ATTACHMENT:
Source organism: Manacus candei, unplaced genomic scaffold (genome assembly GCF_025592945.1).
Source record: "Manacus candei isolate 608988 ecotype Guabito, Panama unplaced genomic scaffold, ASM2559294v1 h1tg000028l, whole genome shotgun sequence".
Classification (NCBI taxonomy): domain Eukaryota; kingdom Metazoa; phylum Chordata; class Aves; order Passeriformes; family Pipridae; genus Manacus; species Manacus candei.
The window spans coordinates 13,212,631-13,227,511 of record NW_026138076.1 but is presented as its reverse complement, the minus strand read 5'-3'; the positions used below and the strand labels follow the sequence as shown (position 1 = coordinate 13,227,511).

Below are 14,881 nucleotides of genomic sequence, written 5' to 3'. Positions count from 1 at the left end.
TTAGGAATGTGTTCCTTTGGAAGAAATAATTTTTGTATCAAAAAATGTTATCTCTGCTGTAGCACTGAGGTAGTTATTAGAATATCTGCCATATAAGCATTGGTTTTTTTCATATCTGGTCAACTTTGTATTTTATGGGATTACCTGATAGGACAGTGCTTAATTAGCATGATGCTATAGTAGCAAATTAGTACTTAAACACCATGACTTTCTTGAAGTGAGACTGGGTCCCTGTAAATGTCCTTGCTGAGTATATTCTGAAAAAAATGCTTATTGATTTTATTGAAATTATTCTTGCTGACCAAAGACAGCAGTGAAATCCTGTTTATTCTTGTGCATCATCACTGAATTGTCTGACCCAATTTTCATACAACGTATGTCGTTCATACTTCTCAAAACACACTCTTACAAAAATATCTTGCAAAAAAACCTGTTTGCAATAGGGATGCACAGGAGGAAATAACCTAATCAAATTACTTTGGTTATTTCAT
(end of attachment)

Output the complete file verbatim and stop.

Source organism: Manacus candei, unplaced genomic scaffold (genome assembly GCF_025592945.1).
Source record: "Manacus candei isolate 608988 ecotype Guabito, Panama unplaced genomic scaffold, ASM2559294v1 h1tg000028l, whole genome shotgun sequence".
Classification (NCBI taxonomy): domain Eukaryota; kingdom Metazoa; phylum Chordata; class Aves; order Passeriformes; family Pipridae; genus Manacus; species Manacus candei.
The window spans coordinates 13,212,631-13,227,511 of record NW_026138076.1 but is presented as its reverse complement, the minus strand read 5'-3'; the positions used below and the strand labels follow the sequence as shown (position 1 = coordinate 13,227,511).

Below are 14,881 nucleotides of genomic sequence, written 5' to 3'. Positions count from 1 at the left end.
TTAGGAATGTGTTCCTTTGGAAGAAATAATTTTTGTATCAAAAAATGTTATCTCTGCTGTAGCACTGAGGTAGTTATTAGAATATCTGCCATATAAGCATTGGTTTTTTTCATATCTGGTCAACTTTGTATTTTATGGGATTACCTGATAGGACAGTGCTTAATTAGCATGATGCTATAGTAGCAAATTAGTACTTAAACACCATGACTTTCTTGAAGTGAGACTGGGTCCCTGTAAATGTCCTTGCTGAGTATATTCTGAAAAAAATGCTTATTGATTTTATTGAAATTATTCTTGCTGACCAAAGACAGCAGTGAAATCCTGTTTATTCTTGTGCATCATCACTGAATTGTCTGACCCAATTTTCATACAACGTATGTCGTTCATACTTCTCAAAACACACTCTTACAAAAATATCTTGCAAAAAAACCTGTTTGCAATAGGGATGCACAGGAGGAAATAACCTAATCAAATTACTTTGGTTATTTCAT